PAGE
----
|Louis Jourdan, The Paradine Case|
Lee Garmes was the greatest photographer of close-ups in the history of the movies and here are two of the most gloriously beautiful faces from The Paradine Case (1947), in the process of their own self destruction, dragging Gregory Peck, a third very beautiful face down with them. The whole meaning of the movie increasingly seems to me to belong in the close-ups. Indeed, the central act of the film is 20 minutes within nearly two hours of useless non-expository talk, little action and you can hear Hitchcock tapping the camera waiting for something interesting to do.
The movie often lurches with the brakes on during narrative sections. But it then becomes transfixing in its meditative and confrontational sequences, largely shot in Close. It's like two movies at war with each other, one personal and "abstract", the other, literal and wide. The camera movements Hitch stages around Valli are also some of the most lyrical and expressive in his career. They look forward to the ten minute takes of Rope (1948) and the serpentine cranes and dolleys he got Cardiff to execute for the totally wonderful Under Capricorn (1949) and I think The Paradine Case needs to be seen as one of that trio of late forties, high mise-en-scene based works.
|Alida Valli, The Paradine Case|
Whether or not you think similarly the new Blu-ray from Kino Lorber is one of the first Selznick 40s titles out of the MGM library to be released on Kino Lorber and has always presented as a "problematic" Hitchcock. A big part of the problem is the whole British class malarkey thing upon which Hitch himself overly relies for the setting, and all its idiotic balderdash, especially with Charlie Coburn as Senior Counsel, "Sir Simon". Hitch takes the malarkey over the top of absurdity in the first sequence he shares with Alida Valli in which she repeatedly addresses him with the honorific. "Yes, Sir Simon, No Sir Simon... I think so Sir Simon. " The one interesting aspect of this class nonsense is the way the men from the higher orders fetishize a sexually active woman like "Maddelena Anna Paradine" and her Neapolitan past. Even on the bonus material during audio grabs Hitch keeps referring to her as "the nymphomaniac."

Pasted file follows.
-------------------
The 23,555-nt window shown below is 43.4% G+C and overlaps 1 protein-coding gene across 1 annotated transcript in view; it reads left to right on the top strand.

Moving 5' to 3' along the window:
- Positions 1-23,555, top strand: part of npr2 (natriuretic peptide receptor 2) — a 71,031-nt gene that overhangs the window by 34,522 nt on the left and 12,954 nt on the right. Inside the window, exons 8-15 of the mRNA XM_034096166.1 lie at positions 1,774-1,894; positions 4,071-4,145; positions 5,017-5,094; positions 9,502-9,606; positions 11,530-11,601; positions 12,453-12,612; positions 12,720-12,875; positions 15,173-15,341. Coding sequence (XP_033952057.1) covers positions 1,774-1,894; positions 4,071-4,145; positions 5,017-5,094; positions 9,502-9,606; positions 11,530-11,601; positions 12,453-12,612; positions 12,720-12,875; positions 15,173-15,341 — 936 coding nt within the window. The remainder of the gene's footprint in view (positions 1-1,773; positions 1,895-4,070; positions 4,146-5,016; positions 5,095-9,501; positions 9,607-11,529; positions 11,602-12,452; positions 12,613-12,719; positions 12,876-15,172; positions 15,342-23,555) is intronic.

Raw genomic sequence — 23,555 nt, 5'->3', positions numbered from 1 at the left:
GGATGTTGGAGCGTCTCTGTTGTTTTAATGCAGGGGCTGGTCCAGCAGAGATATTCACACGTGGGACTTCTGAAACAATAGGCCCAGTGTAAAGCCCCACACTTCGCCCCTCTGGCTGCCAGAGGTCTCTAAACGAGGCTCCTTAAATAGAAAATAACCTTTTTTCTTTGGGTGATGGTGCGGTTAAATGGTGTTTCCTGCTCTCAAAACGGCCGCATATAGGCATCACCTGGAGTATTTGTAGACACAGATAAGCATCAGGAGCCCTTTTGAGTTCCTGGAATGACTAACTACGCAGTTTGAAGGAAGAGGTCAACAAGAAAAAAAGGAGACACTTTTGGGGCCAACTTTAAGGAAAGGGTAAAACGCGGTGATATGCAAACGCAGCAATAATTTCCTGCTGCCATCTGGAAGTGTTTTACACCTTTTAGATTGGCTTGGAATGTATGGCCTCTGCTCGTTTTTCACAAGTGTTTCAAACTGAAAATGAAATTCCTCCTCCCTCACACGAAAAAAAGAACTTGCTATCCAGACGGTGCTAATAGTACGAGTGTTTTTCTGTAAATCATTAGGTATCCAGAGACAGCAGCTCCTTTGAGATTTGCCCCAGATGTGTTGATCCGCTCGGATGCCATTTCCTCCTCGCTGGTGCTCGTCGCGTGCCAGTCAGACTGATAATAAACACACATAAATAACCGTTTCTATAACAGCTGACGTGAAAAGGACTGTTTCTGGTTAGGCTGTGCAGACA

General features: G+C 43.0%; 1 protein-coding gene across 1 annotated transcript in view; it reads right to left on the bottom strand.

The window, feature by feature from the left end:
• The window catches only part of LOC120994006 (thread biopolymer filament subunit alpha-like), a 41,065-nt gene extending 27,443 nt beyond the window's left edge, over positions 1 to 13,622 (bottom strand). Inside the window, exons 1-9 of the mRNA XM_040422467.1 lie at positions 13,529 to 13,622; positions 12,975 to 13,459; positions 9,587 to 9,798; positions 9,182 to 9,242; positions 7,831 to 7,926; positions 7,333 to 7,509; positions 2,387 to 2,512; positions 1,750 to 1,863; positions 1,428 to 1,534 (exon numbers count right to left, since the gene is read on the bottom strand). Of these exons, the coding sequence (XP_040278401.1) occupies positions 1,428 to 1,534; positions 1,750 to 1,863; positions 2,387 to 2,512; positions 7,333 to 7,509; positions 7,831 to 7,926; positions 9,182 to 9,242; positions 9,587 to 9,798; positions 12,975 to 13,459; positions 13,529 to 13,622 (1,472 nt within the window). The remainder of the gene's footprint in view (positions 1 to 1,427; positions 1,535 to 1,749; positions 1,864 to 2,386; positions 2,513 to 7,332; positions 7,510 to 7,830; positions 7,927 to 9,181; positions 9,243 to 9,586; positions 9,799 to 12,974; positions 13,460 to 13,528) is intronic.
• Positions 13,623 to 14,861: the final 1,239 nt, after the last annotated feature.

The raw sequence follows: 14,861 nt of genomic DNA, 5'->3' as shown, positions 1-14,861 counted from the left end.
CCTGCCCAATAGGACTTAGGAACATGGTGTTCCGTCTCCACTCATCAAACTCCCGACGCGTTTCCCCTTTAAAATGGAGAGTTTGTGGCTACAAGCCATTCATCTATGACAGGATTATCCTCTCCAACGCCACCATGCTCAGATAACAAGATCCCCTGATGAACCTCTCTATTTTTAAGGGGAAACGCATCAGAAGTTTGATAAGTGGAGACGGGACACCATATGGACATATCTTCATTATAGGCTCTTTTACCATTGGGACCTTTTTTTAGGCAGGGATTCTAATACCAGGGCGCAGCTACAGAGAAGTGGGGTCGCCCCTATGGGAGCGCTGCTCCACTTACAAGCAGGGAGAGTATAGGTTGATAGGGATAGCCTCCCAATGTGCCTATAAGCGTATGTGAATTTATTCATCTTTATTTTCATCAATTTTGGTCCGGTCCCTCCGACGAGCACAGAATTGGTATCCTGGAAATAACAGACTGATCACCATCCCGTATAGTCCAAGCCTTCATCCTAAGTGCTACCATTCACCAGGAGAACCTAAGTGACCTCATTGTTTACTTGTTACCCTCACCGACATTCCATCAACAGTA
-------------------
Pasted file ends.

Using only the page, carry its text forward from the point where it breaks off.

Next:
Nympho or not I was pleasantly surprised to see how much more I liked Peck this time around. I think Hitch is all wrong about him, and certainly about Jourdan whose own performance is without blemish, and a very fine one indeed. Maybe Louis and Peck don't fit Hitch’s relatively comic book stereotypes for the Chatterley-esque project he had in mind. In any case Hitch does reign in some if not all of the usual Selznickian excess and the longueurs and slabs of totally redundant diversions the producer interposed into everything he touched. And often ruined.
|Gregory Peck, The Paradine Case|
One outstanding impression from this viewing is the phalanx of incredibly compelling women the film presents. Every single female part and its actor is a great and moving character, even Ann Todd whose part is written dangerously close to near simpleton. But Hitch and Garmes throw everything they have into building her up visually. In fact, Garmes gives her more close-ups than Alida. Also wonderful to watch, Ethel Barrymore as the appalling Laughton's suffering fragile wife whose heart is obviously broken by everything she sees in life, and Coburn's feisty daughter, Judy, a terrific Joan Tetzel.
The new Blu-ray transfer is presumably taken from the same element used for the older Artisan Pal DVD releases of the movie. In those low-rez versions a number of visible flaws in both the source and the scan were less obvious. In the new Blu some sequences show what looks like but isn't aggressive grain, more likely high frequency noise from attempts to "sharpen" and give depth to weaker sections of the reel. Overall the image quality for the new Blu is fair to good, but this is definitely a Hitch title I would like to see given full cleanup restoration with a new 2K if not 4K scan. Meanwhile buy and enjoy with pleasure. Region free.